When it comes to customization and ever-expanding content to incorporate into your gameplay, Magic is about as robust a game as you can possibly get outside of traditional pen-and-paper RPGs. With 70+ expansions, dozens of supplementary products, and over 10,000 different cards, there is no shortage of possibility when it comes to conceiving and constructing a deck that fits your ambitions.
All of this freedom and flexibility comes with a cost, however. And a literal one at that.
For all of its laudable traits and warranted praise, the one inescapable fact about Magic is that, at the end of the day, it’s going to cost you money. At best, it’s a pay to play system where it’s going to cost some modicum of spending in order to craft the deck you want. At worst, its detractors label Magic a ‘pay to win’ game, where those who invest in the most potent and powerful cards their format allows will, if not outright guarantee them the win, at least give them a significant advantage. And while I personally think that criticism has more truth to it than most players care to admit, I also think the reality lies somewhere in the middle.
For instance, there’s no rule that you have to spend exorbitant amounts of money to have interesting and creative decks – especially in casual formats. I’ve partaken in plenty of Commander games where unmodified precons and those whose combined street value is under $40 have soundly defeated decks worth ten or twenty times that amount. Competitive formats may foster the need to fork out your next paycheck to be a contender at the highest levels, but at the kitchen table, there isn’t (or at least shouldn’t be) any shame in simply playing what you have or can easily afford. That’s a mantra I’ve tried to instill in every casual Magic playgroup I’ve ever been a part of, and with rare exception, that philosophy has won out over the need to constantly min-max a deck’s efficiency over all else.
I also practice what I preach when acquiring cards. While I occasionally throw down more than a few bucks for a single card, it’s nearly always for set collecting purposes more than using them in any particular deck. Though I’ve been playing for over 20 years, it’s rare for me to spend $10 or more on any one card, and I can still count on one hand the number of times I’ve spent over $25 on a single piece of Magic-branded cardboard. It’s simple math, really. Because the whole of my deck playing experience resolves around casual formats, I’d much rather buy ten $1 cards than a single $10 card, as I’m going to get far better use of my money that way in the long run.
And that’s just for rares. When it comes to commons and uncommons, I’m usually even more stingy. With rare exception, I don’t like paying the same prices for commons and uncommons than I would for most cheap (sometimes called “junk” or “bulk”) rares.
As it happens, however, this week’s pick is one of those exceptions.
Today we have: Druid’s Call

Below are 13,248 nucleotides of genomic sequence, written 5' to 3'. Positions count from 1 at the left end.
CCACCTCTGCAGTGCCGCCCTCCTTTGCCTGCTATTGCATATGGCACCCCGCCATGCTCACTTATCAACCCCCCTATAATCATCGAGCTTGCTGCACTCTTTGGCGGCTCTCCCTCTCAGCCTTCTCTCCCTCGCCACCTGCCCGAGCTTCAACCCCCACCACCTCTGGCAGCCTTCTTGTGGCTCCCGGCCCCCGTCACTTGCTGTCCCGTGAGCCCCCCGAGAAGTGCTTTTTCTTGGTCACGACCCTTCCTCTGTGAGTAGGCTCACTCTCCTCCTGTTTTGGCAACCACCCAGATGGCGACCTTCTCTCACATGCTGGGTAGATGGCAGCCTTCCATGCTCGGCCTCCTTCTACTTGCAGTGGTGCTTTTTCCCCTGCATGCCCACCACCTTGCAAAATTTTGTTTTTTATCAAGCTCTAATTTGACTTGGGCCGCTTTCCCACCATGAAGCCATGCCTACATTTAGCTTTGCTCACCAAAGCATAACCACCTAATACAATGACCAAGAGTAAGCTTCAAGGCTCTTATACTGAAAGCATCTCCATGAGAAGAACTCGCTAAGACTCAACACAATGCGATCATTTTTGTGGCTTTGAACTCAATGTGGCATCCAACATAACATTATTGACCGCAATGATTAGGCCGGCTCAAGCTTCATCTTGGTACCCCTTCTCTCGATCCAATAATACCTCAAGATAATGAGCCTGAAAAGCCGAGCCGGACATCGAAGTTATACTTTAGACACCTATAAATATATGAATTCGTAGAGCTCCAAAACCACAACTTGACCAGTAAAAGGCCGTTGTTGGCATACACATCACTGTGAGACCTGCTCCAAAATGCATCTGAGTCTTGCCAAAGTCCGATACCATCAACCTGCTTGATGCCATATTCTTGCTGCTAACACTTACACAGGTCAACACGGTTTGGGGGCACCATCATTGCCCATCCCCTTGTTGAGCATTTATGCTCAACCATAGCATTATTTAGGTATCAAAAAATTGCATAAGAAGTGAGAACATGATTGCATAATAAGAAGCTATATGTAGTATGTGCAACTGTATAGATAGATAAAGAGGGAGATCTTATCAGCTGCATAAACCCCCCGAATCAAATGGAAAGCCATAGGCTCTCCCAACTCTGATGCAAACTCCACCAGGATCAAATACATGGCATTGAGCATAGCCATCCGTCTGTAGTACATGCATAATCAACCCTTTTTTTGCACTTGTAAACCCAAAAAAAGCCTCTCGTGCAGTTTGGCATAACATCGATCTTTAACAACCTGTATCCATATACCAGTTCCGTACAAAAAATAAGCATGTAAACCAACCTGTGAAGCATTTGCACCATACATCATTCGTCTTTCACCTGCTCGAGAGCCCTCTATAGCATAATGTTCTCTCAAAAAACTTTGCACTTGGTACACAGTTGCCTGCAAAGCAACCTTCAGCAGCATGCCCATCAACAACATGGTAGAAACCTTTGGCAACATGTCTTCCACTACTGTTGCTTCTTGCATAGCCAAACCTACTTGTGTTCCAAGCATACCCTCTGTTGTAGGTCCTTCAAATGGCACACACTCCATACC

Name: Druid’s Call
Focus: Token Generation
Highlights: In truth, Druid’s Call isn’t that expensive, but I didn’t even own any of this great Aura for years because I disliked the idea of spending $1-2 on an uncommon – even one as versatile as this. Part of the price is due to the novelty of creating Squirrel-based tribal decks, but a large portion also resides squarely with the fact that Druid’s Call in the right situations can be devastatingly useful.
For a mere two mana, Druid’s Call can be put on any of your creatures. (Yes, it can go on any creature, but for now let’s set aside the corner cases where you’d want your opponent to gain tokens instead of you.) The effect once on the battlefield is simple: any damage done to your creature will in turn generate 1/1 Squirrels. The more damage taken, the more Squirrels show up.
The most obvious use for becoming a Squirrel Whisperer, then, is during combat. While on defense, the mere presence of the enchantment on a creature will temper the desire by many opponents – especially those with sizable creatures – from blithely attacking you at will. After all, the last thing you want to do is turn your attack into an their advantage.
Likewise, attacking with Druid’s Call on a creature puts the defending player in a no-win blocking position. Do they not block your creature at all and simply take the damage? Throw a small creature in the way and allow you to net a handful of tokens? Or block and kill the Aura-infused attacker, knowing that they’ll be handing you a bunch of tokens as replacements? Choices, choices…
Moreover, the fact that the damage isn’t limited to combat can also be a particularly helpful deterrent against damage-based creature removal, where picking off even a moderately sized creature could simply replace one larger threat with many smaller ones.
All of this is possible for just two mana, making this card well worth the investment – even if its time on the battlefield isn’t terribly long-lived. Indeed, if you can net a smattering of small triggers (or one large one for that matter), Druid’s Call will more than make up for its casting cost.
Druid’s Call won’t singlehandedly win you games, but what it does do is exemplify the often-overlooked credo that you can most certainly play (and even win!) games of Magic without shelling out lots of money. For those who have felt the ire of a horde of angry squirrels, they’ll attest that the table advantage this Aura generates certainly earns its modest price tag. Even if I still think spending a few bucks on an uncommon is a little nuts…
Keep an eye out for us to be regularly featuring other more accessible-but-worth-it Commander cards going forward. In the meantime, we’ll keep the light on for you.
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